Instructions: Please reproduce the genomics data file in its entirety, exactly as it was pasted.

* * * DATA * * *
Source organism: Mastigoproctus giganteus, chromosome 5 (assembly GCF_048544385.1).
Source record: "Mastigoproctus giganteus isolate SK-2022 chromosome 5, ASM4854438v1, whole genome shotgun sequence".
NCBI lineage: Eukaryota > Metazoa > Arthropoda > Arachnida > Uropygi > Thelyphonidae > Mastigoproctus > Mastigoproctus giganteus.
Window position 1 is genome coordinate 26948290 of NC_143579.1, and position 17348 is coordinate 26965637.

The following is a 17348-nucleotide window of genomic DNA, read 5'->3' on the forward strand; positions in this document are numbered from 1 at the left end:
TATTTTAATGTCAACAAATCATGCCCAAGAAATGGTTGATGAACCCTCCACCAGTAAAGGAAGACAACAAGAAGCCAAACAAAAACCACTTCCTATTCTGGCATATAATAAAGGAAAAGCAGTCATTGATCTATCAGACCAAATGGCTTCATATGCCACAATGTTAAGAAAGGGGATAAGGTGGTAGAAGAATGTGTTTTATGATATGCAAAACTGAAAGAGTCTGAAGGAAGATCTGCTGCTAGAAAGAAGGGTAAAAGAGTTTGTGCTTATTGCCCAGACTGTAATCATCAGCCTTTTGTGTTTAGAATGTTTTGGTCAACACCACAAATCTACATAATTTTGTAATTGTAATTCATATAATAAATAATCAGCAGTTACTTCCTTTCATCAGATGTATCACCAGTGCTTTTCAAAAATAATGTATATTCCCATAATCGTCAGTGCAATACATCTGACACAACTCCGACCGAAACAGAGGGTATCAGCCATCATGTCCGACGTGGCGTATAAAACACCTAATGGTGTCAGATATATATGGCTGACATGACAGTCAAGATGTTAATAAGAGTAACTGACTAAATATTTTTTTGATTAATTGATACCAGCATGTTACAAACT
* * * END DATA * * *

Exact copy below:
Source organism: Mastigoproctus giganteus, chromosome 5 (assembly GCF_048544385.1).
Source record: "Mastigoproctus giganteus isolate SK-2022 chromosome 5, ASM4854438v1, whole genome shotgun sequence".
NCBI lineage: Eukaryota > Metazoa > Arthropoda > Arachnida > Uropygi > Thelyphonidae > Mastigoproctus > Mastigoproctus giganteus.
Window position 1 is genome coordinate 26948290 of NC_143579.1, and position 17348 is coordinate 26965637.

The following is a 17348-nucleotide window of genomic DNA, read 5'->3' on the forward strand; positions in this document are numbered from 1 at the left end:
TATTTTAATGTCAACAAATCATGCCCAAGAAATGGTTGATGAACCCTCCACCAGTAAAGGAAGACAACAAGAAGCCAAACAAAAACCACTTCCTATTCTGGCATATAATAAAGGAAAAGCAGTCATTGATCTATCAGACCAAATGGCTTCATATGCCACAATGTTAAGAAAGGGGATAAGGTGGTAGAAGAATGTGTTTTATGATATGCAAAACTGAAAGAGTCTGAAGGAAGATCTGCTGCTAGAAAGAAGGGTAAAAGAGTTTGTGCTTATTGCCCAGACTGTAATCATCAGCCTTTTGTGTTTAGAATGTTTTGGTCAACACCACAAATCTACATAATTTTGTAATTGTAATTCATATAATAAATAATCAGCAGTTACTTCCTTTCATCAGATGTATCACCAGTGCTTTTCAAAAATAATGTATATTCCCATAATCGTCAGTGCAATACATCTGACACAACTCCGACCGAAACAGAGGGTATCAGCCATCATGTCCGACGTGGCGTATAAAACACCTAATGGTGTCAGATATATATGGCTGACATGACAGTCAAGATGTTAATAAGAGTAACTGACTAAATATTTTTTTGATTAATTGATACCAGCATGTTACAAACT